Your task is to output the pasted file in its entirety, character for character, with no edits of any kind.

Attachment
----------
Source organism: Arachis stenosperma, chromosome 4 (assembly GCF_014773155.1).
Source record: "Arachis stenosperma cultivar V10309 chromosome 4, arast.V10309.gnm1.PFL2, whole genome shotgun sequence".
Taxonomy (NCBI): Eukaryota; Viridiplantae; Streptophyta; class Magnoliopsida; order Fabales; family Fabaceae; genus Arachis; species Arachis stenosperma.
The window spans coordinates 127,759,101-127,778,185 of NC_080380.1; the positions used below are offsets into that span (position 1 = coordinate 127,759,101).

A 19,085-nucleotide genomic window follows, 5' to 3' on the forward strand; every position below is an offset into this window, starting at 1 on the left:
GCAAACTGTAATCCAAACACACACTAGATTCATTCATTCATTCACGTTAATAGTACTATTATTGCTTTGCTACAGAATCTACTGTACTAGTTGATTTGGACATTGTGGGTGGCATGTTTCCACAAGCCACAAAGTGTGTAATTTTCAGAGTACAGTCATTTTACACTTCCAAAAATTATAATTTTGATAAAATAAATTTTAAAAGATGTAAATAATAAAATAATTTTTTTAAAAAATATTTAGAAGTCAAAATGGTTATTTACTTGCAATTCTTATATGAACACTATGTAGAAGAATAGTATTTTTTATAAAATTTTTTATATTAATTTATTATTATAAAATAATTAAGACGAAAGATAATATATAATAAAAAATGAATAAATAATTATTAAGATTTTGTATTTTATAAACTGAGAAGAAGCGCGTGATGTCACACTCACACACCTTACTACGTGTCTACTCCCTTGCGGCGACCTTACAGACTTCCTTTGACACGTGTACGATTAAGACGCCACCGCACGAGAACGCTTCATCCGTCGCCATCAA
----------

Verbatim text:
Source organism: Arachis stenosperma, chromosome 4 (assembly GCF_014773155.1).
Source record: "Arachis stenosperma cultivar V10309 chromosome 4, arast.V10309.gnm1.PFL2, whole genome shotgun sequence".
Taxonomy (NCBI): Eukaryota; Viridiplantae; Streptophyta; class Magnoliopsida; order Fabales; family Fabaceae; genus Arachis; species Arachis stenosperma.
The window spans coordinates 127,759,101-127,778,185 of NC_080380.1; the positions used below are offsets into that span (position 1 = coordinate 127,759,101).

A 19,085-nucleotide genomic window follows, 5' to 3' on the forward strand; every position below is an offset into this window, starting at 1 on the left:
GCAAACTGTAATCCAAACACACACTAGATTCATTCATTCATTCACGTTAATAGTACTATTATTGCTTTGCTACAGAATCTACTGTACTAGTTGATTTGGACATTGTGGGTGGCATGTTTCCACAAGCCACAAAGTGTGTAATTTTCAGAGTACAGTCATTTTACACTTCCAAAAATTATAATTTTGATAAAATAAATTTTAAAAGATGTAAATAATAAAATAATTTTTTTAAAAAATATTTAGAAGTCAAAATGGTTATTTACTTGCAATTCTTATATGAACACTATGTAGAAGAATAGTATTTTTTATAAAATTTTTTATATTAATTTATTATTATAAAATAATTAAGACGAAAGATAATATATAATAAAAAATGAATAAATAATTATTAAGATTTTGTATTTTATAAACTGAGAAGAAGCGCGTGATGTCACACTCACACACCTTACTACGTGTCTACTCCCTTGCGGCGACCTTACAGACTTCCTTTGACACGTGTACGATTAAGACGCCACCGCACGAGAACGCTTCATCCGTCGCCATCAA